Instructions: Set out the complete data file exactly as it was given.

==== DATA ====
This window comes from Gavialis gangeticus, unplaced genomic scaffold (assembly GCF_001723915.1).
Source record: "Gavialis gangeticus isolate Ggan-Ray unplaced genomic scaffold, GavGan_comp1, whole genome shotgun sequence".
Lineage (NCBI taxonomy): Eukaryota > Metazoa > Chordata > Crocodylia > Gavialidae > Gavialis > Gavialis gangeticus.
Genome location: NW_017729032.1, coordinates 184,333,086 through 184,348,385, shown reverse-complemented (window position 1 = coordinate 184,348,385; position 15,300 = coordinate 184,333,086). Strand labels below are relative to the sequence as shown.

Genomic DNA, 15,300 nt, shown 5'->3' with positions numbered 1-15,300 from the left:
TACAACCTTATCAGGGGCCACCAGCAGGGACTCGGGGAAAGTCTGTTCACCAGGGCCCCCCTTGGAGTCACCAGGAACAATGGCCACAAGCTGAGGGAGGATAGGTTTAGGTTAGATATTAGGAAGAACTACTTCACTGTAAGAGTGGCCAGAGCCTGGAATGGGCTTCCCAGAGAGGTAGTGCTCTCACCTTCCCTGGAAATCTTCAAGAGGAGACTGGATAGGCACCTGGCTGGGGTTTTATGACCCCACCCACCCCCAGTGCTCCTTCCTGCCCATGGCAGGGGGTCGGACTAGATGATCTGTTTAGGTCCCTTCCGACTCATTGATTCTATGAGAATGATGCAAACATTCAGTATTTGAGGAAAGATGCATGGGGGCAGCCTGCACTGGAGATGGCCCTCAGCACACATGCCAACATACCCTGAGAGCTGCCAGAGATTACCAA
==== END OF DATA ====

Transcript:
This window comes from Gavialis gangeticus, unplaced genomic scaffold (assembly GCF_001723915.1).
Source record: "Gavialis gangeticus isolate Ggan-Ray unplaced genomic scaffold, GavGan_comp1, whole genome shotgun sequence".
Lineage (NCBI taxonomy): Eukaryota > Metazoa > Chordata > Crocodylia > Gavialidae > Gavialis > Gavialis gangeticus.
Genome location: NW_017729032.1, coordinates 184,333,086 through 184,348,385, shown reverse-complemented (window position 1 = coordinate 184,348,385; position 15,300 = coordinate 184,333,086). Strand labels below are relative to the sequence as shown.

Genomic DNA, 15,300 nt, shown 5'->3' with positions numbered 1-15,300 from the left:
TACAACCTTATCAGGGGCCACCAGCAGGGACTCGGGGAAAGTCTGTTCACCAGGGCCCCCCTTGGAGTCACCAGGAACAATGGCCACAAGCTGAGGGAGGATAGGTTTAGGTTAGATATTAGGAAGAACTACTTCACTGTAAGAGTGGCCAGAGCCTGGAATGGGCTTCCCAGAGAGGTAGTGCTCTCACCTTCCCTGGAAATCTTCAAGAGGAGACTGGATAGGCACCTGGCTGGGGTTTTATGACCCCACCCACCCCCAGTGCTCCTTCCTGCCCATGGCAGGGGGTCGGACTAGATGATCTGTTTAGGTCCCTTCCGACTCATTGATTCTATGAGAATGATGCAAACATTCAGTATTTGAGGAAAGATGCATGGGGGCAGCCTGCACTGGAGATGGCCCTCAGCACACATGCCAACATACCCTGAGAGCTGCCAGAGATTACCAA